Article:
And if he shall die, 
cut him into little stars,
and he shall make the face of heaven
so fine, 
that all the world will fall in love with night, 
and pay no attention to the garish sun.

Poetry, in my estimation, doesn't get better than that. 

If these words, concepts, and ideas get down inside your guts, something begins to happen that is really quite extraordinary. As the words begin to slip easier from the tongue, emotion begins to accompany them, and that's when you realize something is changing. It makes sense that actors who pursue a life of Shakespeare do so in pursuit of this knowledge and this experience, to understand and feel these great ideas. It just makes sense. I understand why someone would want to put themselves through the strains of taking on great roles, because each role will change the way they look at the world. If you were young and had the opportunity to play either Romeo or Juliet, your young mind and soul would never look upon love the same way. I have read stories about the trial and tribulations that can come at the cost of playing Lady MacBeth. 

I once played a murderer inside of a prison speaking to a psychiatrist for two hours. (I was on stage the entire time) After six weeks of playing the role, it began to play tricks with my mind. I began to dread going into the theatre, because it became so heavy. I would have to go into the theatre three hours early to get my 'tattoos', and by the time I got all of my prep work done, I felt exhausted and a little insane. Although it was a great role for me, I was glad when we came to the end. The research for the role was also grueling, because in preparation, I would put my tattoos on and find the underbelly of the city. I went to biker bars, cowboy bars, dives, anywhere I could apply the history of my character. Don't worry, I didn't murder anyone, but I did go very deep under for that role. I suppose it was worth it, but I remember being a little crazy for a month or two after.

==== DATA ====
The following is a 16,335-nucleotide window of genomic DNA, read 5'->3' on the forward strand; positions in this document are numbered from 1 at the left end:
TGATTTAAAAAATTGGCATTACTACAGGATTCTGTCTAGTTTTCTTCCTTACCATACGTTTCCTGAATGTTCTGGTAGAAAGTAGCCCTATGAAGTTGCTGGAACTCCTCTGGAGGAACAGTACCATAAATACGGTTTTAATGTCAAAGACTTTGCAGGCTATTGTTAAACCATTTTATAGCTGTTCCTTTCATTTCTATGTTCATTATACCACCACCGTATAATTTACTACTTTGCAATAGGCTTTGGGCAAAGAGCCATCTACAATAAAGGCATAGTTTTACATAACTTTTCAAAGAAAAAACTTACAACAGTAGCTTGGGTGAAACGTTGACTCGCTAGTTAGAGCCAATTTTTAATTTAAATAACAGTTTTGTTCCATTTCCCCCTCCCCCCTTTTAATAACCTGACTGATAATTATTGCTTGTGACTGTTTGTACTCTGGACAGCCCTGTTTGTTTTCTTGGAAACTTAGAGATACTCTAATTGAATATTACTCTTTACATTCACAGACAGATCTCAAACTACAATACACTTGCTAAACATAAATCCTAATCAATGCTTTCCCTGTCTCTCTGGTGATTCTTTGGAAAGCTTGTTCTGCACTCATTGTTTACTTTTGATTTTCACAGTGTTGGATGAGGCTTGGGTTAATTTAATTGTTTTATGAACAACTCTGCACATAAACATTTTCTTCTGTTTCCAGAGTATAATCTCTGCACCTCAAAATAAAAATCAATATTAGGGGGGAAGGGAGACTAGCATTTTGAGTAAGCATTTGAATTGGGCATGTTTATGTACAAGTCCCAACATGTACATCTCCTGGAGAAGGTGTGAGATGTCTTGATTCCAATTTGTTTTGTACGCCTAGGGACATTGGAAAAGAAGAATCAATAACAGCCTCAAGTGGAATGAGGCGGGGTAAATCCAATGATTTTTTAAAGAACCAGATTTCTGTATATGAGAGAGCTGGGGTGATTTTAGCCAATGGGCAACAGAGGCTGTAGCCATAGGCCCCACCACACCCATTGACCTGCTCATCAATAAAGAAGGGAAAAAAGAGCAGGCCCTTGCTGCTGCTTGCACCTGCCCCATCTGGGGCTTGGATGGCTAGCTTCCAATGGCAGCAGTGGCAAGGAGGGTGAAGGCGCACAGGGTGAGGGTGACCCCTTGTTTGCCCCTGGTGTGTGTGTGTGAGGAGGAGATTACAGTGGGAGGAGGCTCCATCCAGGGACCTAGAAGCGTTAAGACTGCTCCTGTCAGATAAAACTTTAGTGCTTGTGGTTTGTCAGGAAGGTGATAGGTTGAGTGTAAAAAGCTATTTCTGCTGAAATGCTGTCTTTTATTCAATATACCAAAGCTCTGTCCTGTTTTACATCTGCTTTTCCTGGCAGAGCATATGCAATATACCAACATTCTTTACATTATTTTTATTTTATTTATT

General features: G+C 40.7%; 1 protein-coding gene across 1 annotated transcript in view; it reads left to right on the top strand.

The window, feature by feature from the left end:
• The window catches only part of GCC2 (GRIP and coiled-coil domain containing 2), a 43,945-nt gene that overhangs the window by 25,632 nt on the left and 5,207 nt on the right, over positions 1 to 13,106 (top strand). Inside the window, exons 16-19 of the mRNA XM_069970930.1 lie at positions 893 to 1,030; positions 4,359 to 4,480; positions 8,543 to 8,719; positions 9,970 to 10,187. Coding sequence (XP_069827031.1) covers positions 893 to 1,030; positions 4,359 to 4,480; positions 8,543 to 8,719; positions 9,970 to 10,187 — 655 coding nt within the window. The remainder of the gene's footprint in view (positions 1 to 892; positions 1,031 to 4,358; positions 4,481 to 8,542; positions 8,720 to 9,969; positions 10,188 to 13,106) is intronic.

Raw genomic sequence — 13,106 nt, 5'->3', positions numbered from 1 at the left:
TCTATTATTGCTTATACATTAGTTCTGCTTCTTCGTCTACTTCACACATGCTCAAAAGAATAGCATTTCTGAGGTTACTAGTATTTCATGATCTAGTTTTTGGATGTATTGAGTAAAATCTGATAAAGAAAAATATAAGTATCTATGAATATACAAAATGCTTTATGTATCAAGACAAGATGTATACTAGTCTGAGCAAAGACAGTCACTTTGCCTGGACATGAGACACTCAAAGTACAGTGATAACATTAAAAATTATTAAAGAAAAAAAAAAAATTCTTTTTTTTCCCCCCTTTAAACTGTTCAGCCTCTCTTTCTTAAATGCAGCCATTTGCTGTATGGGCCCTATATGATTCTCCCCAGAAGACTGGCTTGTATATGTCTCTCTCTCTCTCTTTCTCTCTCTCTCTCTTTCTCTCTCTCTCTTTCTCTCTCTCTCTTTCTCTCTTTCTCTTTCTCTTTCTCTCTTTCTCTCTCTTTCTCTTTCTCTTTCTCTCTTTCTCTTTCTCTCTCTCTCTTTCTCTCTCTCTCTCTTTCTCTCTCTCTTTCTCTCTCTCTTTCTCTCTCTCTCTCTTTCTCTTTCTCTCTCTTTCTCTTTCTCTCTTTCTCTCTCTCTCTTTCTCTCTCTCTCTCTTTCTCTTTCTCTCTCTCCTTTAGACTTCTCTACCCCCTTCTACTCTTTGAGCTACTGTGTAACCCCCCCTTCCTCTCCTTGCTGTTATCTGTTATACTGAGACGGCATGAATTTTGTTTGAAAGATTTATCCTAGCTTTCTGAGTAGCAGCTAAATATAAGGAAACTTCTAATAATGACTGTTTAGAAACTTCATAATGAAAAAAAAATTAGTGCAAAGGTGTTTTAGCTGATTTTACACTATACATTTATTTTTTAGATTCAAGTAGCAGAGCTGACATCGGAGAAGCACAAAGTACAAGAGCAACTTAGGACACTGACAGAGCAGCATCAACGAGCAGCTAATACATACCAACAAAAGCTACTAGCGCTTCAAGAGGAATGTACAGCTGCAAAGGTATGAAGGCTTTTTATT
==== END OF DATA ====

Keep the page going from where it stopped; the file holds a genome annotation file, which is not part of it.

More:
Its easy to understand how actors sometimes have difficulty with these transformations. That's why with this show, if I am to keep it alive with the possibility of touring, I have to have something I can live with. That will be the challenge, to make sure it has the 'lift' that it needs. To make sure it has nourishment, for me as well as the audience. On with the work. On with the preparation. On with the show... on with history.